The United States fomented recent street protests against an electricity price hike in Armenia to try to install a pro-Western government in Yerevan, a powerful Russian security official alleged in a newspaper interview published on Tuesday.
Aleksandr Bastrykin, the head of Russia’s Investigative Committee reputedly close to President Vladimir Putin, said the protests dubbed “Electric Yerevan” were “somewhat similar” to the “Euromaidan” movement in Ukraine that deposed the country’s pro-Russian President Viktor Yanukovych last year.
“Many observers noted suspicious features not characteristic of earlier protest actions in Armenia,” he told the government-controlled daily “Rossiiskaya Gazeta.” “For example, there were masked people in the crowd who openly called for violence against representatives of the state.
“It is those people who showed other protesters very effective methods of defense against water cannons. All police actions thwarting the protesters’ provocations were filmed by mobile phone cameras and that footage was probably shared with the masterminds of those events.”
“Besides, there were people with European Union flags in the crowd, who were apparently supposed to show the protesters the path to the ‘bright future’ that awaited Armenia in case of its integration with the European, rather than Eurasian, union,” Bastrykin went on. “All this testifies to the preplanned and provocative character of the actions that were aimed at creating grounds for escalating the slowly simmering conflict into a more active phase.”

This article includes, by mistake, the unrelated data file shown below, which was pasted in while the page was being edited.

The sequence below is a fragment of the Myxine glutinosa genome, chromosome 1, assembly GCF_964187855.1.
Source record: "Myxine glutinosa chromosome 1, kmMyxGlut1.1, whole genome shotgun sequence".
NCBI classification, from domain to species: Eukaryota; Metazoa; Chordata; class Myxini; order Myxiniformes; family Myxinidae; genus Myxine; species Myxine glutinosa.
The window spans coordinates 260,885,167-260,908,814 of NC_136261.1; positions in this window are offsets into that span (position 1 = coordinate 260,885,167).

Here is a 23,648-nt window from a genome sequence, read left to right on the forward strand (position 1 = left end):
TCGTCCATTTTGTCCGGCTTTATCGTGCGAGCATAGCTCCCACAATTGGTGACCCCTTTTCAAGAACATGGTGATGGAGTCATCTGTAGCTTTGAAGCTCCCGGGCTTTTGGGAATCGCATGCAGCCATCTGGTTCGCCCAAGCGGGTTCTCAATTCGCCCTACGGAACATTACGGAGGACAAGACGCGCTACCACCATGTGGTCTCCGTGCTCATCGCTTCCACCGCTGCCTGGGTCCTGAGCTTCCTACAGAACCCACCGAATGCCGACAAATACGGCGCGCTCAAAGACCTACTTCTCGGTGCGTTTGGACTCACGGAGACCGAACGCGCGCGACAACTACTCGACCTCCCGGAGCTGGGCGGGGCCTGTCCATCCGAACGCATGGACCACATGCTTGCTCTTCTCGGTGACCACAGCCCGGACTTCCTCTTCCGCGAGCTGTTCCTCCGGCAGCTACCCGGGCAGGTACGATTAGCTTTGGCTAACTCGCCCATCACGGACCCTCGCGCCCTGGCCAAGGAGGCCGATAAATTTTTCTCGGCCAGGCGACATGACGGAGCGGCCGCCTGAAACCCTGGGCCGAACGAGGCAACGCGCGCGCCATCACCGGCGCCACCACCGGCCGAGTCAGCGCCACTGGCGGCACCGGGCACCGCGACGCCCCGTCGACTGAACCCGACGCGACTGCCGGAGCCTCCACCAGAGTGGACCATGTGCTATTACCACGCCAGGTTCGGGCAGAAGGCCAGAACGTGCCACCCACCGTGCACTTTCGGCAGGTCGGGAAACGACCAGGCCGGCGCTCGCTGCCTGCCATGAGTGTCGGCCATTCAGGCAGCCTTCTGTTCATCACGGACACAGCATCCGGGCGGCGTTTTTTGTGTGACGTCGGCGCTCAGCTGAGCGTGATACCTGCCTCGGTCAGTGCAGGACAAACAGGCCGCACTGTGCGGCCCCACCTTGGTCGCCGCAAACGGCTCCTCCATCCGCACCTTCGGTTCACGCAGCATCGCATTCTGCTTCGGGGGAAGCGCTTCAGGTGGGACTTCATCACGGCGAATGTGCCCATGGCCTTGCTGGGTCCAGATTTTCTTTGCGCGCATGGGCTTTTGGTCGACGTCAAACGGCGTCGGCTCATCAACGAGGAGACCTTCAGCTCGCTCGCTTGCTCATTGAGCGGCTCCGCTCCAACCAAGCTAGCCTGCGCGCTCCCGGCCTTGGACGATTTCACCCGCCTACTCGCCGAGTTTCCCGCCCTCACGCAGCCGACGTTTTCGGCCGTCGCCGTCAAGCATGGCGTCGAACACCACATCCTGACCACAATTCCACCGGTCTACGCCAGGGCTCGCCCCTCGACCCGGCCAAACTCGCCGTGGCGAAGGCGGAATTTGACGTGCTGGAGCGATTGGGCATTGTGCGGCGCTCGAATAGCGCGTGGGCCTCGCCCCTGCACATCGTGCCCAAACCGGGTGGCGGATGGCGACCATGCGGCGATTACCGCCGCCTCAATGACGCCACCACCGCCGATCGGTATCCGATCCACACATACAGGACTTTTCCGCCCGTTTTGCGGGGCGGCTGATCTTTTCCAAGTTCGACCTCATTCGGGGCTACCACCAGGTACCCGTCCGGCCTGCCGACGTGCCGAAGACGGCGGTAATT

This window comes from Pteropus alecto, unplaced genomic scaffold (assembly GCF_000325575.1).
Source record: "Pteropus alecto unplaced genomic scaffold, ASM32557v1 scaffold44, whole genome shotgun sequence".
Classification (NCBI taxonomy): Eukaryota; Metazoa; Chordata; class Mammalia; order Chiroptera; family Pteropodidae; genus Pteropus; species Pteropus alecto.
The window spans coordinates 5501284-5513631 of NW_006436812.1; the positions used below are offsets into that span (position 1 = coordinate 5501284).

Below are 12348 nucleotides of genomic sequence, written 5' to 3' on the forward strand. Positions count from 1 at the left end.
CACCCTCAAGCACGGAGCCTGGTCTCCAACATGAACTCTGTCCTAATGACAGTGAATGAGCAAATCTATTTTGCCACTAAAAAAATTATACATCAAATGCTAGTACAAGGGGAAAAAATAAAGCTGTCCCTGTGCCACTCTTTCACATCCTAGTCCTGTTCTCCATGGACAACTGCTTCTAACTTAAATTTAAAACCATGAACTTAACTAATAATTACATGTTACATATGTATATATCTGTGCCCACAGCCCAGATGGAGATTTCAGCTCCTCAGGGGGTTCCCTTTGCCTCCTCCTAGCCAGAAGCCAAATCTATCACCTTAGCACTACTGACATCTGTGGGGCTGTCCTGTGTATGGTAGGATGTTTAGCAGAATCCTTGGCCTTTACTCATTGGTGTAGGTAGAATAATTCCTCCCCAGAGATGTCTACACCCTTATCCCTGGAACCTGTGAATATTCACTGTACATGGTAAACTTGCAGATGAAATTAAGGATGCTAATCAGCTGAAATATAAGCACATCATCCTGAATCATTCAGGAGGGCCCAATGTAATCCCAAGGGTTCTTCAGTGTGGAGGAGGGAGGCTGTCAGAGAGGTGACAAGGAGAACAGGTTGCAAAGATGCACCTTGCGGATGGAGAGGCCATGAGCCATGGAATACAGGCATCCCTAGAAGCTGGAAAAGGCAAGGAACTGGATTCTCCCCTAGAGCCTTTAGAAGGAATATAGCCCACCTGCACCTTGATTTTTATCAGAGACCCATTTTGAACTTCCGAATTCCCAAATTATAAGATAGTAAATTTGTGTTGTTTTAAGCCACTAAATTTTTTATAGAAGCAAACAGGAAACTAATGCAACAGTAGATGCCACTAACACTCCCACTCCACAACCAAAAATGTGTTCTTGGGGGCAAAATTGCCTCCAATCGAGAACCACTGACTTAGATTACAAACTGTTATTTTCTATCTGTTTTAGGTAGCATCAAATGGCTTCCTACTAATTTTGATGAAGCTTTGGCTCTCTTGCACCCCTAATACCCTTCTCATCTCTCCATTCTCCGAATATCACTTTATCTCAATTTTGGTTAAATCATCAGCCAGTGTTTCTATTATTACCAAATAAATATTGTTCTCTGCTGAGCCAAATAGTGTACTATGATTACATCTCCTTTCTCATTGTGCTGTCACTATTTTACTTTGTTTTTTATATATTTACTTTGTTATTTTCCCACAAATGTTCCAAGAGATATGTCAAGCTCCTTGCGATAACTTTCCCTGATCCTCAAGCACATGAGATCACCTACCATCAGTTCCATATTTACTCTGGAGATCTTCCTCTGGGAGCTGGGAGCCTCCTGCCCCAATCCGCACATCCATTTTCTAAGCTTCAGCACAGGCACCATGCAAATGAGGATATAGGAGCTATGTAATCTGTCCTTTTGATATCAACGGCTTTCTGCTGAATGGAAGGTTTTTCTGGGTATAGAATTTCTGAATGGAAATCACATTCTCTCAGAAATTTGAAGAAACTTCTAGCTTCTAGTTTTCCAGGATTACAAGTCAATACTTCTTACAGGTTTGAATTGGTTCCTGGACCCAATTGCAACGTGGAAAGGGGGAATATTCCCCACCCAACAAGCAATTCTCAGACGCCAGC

Bastrykin noted in that regard that the U.S. Embassy in Armenia criticized the June 23 violent dispersal by riot police of mostlyyoung protests who blocked a central Yerevan avenue and called for a “full and transparent investigation” into “reports of excessive police use of force.”
“It looks like the [United] States was not quite satisfied with the fact that in the end the conflict situation did not reach the kind of revolutionary scale and destructive character that was seen in Ukraine,” he said.
Russian government officials as well as pro-Kremlin politicians and pundits were quick to express concern at the nonstop protests against a more than 17 percent rise in electricity prices announced by Armenian regulators earlier in June. Foreign Minister Sergey Lavrov spoke of similarities between “Electric Yerevan” and the popular uprising in Kiev which Moscow says was engineered by the West.
Young and non-partisan leaders of “Electric Yerevan” strongly denied having any domestic or foreign policy agendas throughout their two-week campaign, saying that they only want the Armenian authorities to reverse the price hike. The campaign died down after the authorities agreed to subsidize the energy tariffs in the country. Neither President Serzh Sarkisian nor other Armenian leaders alleged any Western involvement in the protests.
Russian Transport Minister Maxim Sokolov underlined Moscow’s fears of another “Euromaidan” when he visited Yerevan at the height of the nonstop protests in late June. Senior Armenian officials said after talks with Sokolov that Armenia’s Russian-owned power distribution network, blamed by many Armenians for the price rise, will go undergo a special international audit aimed at determining whether it is indeed mismanaged by its parent company, Inter RAO.
It was also announced during Sokolov’s trip that Russian law-enforcement authorities have agreed to let Armenian courts try a Russian soldier accused of murdering an Armenian family in Gyumri in January. In addition, the Russian government disbursed a $200 million low-interest loan which Armenia will spend on buying more Russian-made weapons for its armed forces.
Those developments were widely construed as a Russian effort to bolster Sarkisian and placate angry Armenians. Some commentators in Yerevan went as far as to claim that the Armenian president exploited the protests to clinch major concessions from the Russians.